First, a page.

On Saturday morning, Moray went ashore to call Customs. Our phone wasn’t working with the AT&T SIM card, so he needed to get to somewhere with an internet connection and use Skype to make the call. That went fairly painlessly, so then he came back and picked me up, so we could head to the airport to clear immigration. We got an Uber, and in no time were at the airport. The driver waited for us for the 15 minutes or so it took to clear immigration, and then brought us back to the City Marina. We took a look around the Farmers Market, before heading to the Tiki Bar for a celebratory beer. We ordered the local wheat beer, Sailfish White Marlin, which was delicious. As we were drinking, a guy arrived and sat down next to us. He asked what we were drinking. When we told him, he told the server that the next round was on him. It turned out that he was the manager of the Sailfish Brewery! We chatted with him for a while and then headed back to Sol Purpose. We sat in the cockpit watching the party boats coming and going from the island, as well as the fishing boats stopping to gather their bait. Just as the party boats were just about gone, we heard over the radio a conversation between Tow Boat US and Saltwater Taffy. It appeared that Saltwater Taffy was almost in the inlet but had had engine trouble. We contacted Mike to let them know where we were anchored and that there was plenty of room for them too. Their engine was fixed at that point, so Tow Boat US guided them in and they dropped anchor just next to us. They had had a long day, most of it under sail, but had an engine problem when they started the motor to come into the inlet. Mike had had to replace the raw water impeller which he had just replaced the week before. We told them that we would be leaving for Stuart the next morning, but chatted for a while, before saying goodbye, again!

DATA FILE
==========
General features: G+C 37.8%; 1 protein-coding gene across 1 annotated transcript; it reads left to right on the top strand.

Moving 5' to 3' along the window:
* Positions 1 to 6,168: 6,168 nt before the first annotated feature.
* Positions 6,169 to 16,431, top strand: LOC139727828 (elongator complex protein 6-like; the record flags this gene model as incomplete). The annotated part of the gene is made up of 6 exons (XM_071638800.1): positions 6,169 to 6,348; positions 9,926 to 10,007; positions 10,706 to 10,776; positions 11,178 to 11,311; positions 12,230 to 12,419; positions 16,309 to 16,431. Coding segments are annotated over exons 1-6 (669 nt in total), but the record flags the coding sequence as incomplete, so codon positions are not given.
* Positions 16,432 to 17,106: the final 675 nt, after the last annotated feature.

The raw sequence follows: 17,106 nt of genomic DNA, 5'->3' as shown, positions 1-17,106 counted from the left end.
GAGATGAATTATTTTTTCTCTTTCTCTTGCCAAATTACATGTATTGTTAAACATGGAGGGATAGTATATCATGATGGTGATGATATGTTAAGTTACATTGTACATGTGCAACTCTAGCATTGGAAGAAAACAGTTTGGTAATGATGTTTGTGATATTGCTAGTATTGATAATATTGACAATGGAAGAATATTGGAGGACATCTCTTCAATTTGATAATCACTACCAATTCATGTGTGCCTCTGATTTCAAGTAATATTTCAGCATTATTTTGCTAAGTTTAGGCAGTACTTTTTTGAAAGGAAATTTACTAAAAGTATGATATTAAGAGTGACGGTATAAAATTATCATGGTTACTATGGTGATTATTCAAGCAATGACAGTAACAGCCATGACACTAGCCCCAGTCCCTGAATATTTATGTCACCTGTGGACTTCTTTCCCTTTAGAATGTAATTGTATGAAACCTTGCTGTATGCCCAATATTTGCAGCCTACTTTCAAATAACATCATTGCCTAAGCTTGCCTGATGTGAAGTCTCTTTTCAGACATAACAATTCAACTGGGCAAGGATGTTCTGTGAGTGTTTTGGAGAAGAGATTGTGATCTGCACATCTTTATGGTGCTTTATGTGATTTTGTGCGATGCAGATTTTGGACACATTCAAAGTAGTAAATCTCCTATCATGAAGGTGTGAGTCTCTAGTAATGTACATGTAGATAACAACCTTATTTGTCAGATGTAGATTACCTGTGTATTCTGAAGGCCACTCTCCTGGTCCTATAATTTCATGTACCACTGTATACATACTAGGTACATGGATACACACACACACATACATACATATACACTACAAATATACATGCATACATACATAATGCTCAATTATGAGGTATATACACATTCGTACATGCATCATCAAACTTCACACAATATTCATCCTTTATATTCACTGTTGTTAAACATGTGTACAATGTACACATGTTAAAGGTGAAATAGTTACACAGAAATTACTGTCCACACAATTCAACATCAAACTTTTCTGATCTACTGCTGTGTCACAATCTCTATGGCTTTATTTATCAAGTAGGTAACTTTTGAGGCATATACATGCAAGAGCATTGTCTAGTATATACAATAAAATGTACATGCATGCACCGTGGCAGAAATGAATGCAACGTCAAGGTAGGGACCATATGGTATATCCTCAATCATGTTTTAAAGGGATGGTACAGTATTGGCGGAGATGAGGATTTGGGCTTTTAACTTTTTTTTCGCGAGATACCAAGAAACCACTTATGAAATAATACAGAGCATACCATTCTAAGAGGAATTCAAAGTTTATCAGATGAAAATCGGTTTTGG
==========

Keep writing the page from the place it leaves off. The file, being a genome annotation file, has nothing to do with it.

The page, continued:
We departed the anchorage and Fort Pierce at around 8am on Sunday, waving goodbye to the Coastguard guys as we passed their boat! We made our way down the ICW, timing our arrival at the St Lucie inlet for high tide, so that we would be able to get into Manatee Pocket. We stopped at the Mariners Cay Marina fuel dock, before heading to Hidden Harbor Estates. Bill, our friend on Providence, had put us in contact with the dock master here and we have been able to get a slip in the private marina associated with the community he lived in. It’s great because it is just down the road from Mack Sails, which is the reason we have come here. It is also close to the Twisted Tuna, where we went to eat some delicious sushi before settling down for the evening with air conditioning for the first time in over 5 months!
Mack Sails will be coming tomorrow, so hopefully we will soon be headed north to New Bern.